From Mae to Madonna: Women Entertainers in Twentieth-century America

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University Press of Kentucky

Entertainers were the first group of successful women to capture the public eye, taking to the stage in vaudeville and film and redefining their place in society. June Sochen introduces the white, African American, and Latina women who danced on Broadway, fell on bananas in silent films, and wisecracked in smoky clubs, as well as the modern icons of today's movies and popular music. Sochen considers such women as Mae West, Bette Davis, Shirley Temple, Lucille Ball, and Mary Tyler Moore to discover what show business did for them and what they did for the world of entertainment. She uses the life of 30s and 40s Latina star Lupe Velez as a case study of the roles available to Latinas in popular culture. She then contrasts her story with that of the African American action star Pam Grier to demonstrate the old and new ways minority women are portrayed in popular culture. From Mae to Madonna places each woman within the context of her time and talks about her relationship with dominant female stereotypes. Sochen discusses women's roles as Mary, Eve, and Lilith and asks thought-provoking questions. Why did the Depression give women movie stars so many important roles while the so-called feminist 1970s did not? Why has television been a congenial venue for women comics while film has not? In examining how entertainers worked within or transformed particular genres and how their personal and public lives affected their careers, From Mae to Madonna casts the spotlight on a series of remarkable women and their dramatic effect on America's popular culture.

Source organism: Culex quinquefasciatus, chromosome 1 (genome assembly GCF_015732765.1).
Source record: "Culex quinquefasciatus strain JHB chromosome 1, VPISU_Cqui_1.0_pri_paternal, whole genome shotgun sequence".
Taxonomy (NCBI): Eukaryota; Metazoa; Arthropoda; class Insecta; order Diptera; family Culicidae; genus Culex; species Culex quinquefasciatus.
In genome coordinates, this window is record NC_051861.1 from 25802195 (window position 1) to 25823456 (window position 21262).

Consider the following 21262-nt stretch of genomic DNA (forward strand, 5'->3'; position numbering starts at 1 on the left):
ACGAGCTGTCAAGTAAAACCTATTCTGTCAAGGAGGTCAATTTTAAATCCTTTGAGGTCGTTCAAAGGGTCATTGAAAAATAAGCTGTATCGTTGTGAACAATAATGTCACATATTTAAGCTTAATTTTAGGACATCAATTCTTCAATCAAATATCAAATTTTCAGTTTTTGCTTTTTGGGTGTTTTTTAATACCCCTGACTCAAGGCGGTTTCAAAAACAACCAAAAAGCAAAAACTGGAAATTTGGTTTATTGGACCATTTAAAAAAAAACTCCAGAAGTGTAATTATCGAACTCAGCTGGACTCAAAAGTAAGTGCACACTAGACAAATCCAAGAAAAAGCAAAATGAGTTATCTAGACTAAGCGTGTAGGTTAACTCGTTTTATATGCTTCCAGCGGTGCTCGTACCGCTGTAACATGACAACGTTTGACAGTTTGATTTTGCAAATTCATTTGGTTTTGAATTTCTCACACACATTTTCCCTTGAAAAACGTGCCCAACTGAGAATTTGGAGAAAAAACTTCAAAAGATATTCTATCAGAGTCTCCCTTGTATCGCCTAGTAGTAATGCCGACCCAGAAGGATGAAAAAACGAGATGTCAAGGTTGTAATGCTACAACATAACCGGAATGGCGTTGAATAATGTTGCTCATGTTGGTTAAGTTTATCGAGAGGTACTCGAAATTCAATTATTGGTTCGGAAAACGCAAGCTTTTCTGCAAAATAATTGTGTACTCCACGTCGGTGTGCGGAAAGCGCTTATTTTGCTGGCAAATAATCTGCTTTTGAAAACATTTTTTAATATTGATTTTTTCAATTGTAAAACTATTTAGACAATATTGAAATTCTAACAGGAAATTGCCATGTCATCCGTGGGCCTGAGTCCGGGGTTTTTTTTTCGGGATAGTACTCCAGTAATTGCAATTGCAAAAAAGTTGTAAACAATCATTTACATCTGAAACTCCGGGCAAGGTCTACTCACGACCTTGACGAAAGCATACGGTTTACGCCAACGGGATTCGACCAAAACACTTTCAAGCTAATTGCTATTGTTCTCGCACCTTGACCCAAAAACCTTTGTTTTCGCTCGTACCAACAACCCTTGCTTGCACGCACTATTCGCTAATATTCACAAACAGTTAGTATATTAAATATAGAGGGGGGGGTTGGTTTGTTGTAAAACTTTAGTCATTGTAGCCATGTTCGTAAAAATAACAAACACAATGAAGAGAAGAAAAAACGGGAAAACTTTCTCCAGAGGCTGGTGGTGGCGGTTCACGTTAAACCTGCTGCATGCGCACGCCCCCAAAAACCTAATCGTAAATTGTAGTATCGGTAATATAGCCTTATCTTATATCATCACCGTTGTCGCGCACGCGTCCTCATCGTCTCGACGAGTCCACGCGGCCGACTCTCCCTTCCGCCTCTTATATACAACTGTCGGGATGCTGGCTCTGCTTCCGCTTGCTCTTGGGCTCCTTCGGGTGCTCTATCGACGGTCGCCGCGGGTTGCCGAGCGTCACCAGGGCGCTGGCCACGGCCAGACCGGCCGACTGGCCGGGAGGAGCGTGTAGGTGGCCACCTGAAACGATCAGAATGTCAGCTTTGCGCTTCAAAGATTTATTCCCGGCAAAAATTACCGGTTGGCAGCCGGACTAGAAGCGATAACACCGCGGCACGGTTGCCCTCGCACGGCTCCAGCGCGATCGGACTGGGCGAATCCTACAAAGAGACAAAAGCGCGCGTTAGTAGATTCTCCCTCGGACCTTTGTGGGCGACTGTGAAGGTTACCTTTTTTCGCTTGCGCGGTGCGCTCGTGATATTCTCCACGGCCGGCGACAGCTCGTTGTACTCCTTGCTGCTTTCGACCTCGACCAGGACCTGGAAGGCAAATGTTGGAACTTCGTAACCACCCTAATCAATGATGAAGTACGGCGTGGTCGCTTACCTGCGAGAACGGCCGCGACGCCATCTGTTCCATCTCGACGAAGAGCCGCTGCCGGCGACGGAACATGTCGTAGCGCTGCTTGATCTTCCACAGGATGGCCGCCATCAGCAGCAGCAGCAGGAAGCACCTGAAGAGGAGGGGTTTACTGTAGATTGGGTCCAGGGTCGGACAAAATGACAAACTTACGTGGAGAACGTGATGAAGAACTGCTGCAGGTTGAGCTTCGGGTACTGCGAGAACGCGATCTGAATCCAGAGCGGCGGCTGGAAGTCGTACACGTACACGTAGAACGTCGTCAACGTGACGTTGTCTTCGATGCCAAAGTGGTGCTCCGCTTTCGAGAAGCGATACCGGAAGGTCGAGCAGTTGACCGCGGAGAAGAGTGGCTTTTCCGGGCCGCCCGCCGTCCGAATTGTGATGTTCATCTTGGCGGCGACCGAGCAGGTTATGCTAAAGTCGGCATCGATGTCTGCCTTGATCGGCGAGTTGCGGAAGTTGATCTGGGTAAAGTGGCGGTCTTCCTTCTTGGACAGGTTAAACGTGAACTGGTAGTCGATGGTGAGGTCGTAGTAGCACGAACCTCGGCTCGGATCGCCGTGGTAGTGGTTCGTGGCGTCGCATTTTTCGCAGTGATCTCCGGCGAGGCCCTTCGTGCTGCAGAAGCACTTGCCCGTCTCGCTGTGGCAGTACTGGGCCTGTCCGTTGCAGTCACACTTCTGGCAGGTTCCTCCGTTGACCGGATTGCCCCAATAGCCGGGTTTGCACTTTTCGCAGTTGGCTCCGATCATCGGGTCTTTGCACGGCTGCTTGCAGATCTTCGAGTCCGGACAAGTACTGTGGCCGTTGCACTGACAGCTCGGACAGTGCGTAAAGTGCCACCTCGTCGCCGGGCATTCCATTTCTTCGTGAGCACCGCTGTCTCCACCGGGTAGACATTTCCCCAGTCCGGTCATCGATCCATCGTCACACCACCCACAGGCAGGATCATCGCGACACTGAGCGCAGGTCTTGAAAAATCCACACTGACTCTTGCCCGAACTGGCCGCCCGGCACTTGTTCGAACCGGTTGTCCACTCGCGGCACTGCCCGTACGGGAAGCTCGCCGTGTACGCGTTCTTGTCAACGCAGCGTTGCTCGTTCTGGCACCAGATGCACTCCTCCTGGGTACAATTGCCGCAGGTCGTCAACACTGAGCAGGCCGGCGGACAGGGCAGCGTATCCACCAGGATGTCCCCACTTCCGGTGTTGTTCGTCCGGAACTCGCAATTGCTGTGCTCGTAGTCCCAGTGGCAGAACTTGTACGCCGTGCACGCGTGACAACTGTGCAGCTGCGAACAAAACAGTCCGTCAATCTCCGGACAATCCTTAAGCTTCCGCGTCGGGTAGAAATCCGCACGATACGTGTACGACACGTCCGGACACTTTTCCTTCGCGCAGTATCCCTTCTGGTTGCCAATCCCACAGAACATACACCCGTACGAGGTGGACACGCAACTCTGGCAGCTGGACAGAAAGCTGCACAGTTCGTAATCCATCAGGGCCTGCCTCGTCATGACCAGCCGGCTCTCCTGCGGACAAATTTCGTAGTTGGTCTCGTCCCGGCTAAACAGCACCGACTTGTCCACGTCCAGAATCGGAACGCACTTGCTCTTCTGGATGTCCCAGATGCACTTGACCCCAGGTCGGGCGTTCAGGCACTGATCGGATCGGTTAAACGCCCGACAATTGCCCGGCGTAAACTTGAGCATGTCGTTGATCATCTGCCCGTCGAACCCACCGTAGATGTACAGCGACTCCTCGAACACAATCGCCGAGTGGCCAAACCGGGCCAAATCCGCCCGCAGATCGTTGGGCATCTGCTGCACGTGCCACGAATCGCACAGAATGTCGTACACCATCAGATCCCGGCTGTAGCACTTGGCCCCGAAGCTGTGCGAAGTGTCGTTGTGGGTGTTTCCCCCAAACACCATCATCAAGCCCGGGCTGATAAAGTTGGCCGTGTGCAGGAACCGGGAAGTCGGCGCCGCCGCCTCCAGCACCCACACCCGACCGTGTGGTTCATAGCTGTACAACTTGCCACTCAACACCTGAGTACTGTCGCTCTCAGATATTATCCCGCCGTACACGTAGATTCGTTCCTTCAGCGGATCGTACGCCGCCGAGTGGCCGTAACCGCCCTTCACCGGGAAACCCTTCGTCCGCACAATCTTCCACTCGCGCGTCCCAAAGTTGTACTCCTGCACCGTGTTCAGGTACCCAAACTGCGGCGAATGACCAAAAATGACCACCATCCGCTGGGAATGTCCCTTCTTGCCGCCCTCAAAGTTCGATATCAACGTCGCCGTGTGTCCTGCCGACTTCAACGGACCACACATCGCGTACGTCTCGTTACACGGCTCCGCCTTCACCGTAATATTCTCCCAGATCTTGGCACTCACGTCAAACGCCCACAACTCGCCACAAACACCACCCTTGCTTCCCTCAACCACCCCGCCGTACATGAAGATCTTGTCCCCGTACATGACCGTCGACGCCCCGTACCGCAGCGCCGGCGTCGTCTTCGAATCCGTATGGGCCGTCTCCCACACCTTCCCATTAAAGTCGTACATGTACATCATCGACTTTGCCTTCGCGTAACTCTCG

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From Mae to Madonna: women entertainers in twentieth-century America

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These two volumes examine the historical impact of women in the entertainment industry, offering perceptive comments about American culture in the process. Sochen (history, Northeastern Illinois Univ ... Przeczytaj pełną recenzję

Spis treści

Black Women Vaudevillians
Bawdy Women Entertainers
Entertainer as Reformer
Women Movie Stars as Role Models
Child Stars
Minority Women in Popular Culture
Women Comics
Change within Continuity
Where Are We Now?
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Strona 28 - I've got a disposition and a way of my own, When my man starts to kicking I let him find a new home, I get full of good liquor, walk the street all night, Go home and put my man out if he don't act right. Wild women don't worry, Wild women don't have the blues. You never get nothing by being an angel child, You'd better change your ways an' get real wild. I wanta' tell you something, I wouldn't tell you no lie, Wild women are the only kind that ever get by.
Strona 47 - The only cheerful song in her repertory yesterday was one in which she hinted that some day she would retire. Miss Tanguay is billed as a 'bombshell.
Strona 48 - Eva said years after her triumph, "so I mixed in some Highland Fling and Sailor's Hornpipe and everything else I knew. And I sang as I danced and dropped one veil after another. "I also did something else that no one else had thought of. Instead of dancing around holding the papier mache head I hired a Negro boy with big eyes. I sat him on the side of the stage, all covered up. As I began to dance, I uncovered his head which, to the audience, appeared to be resting on a silver tray.

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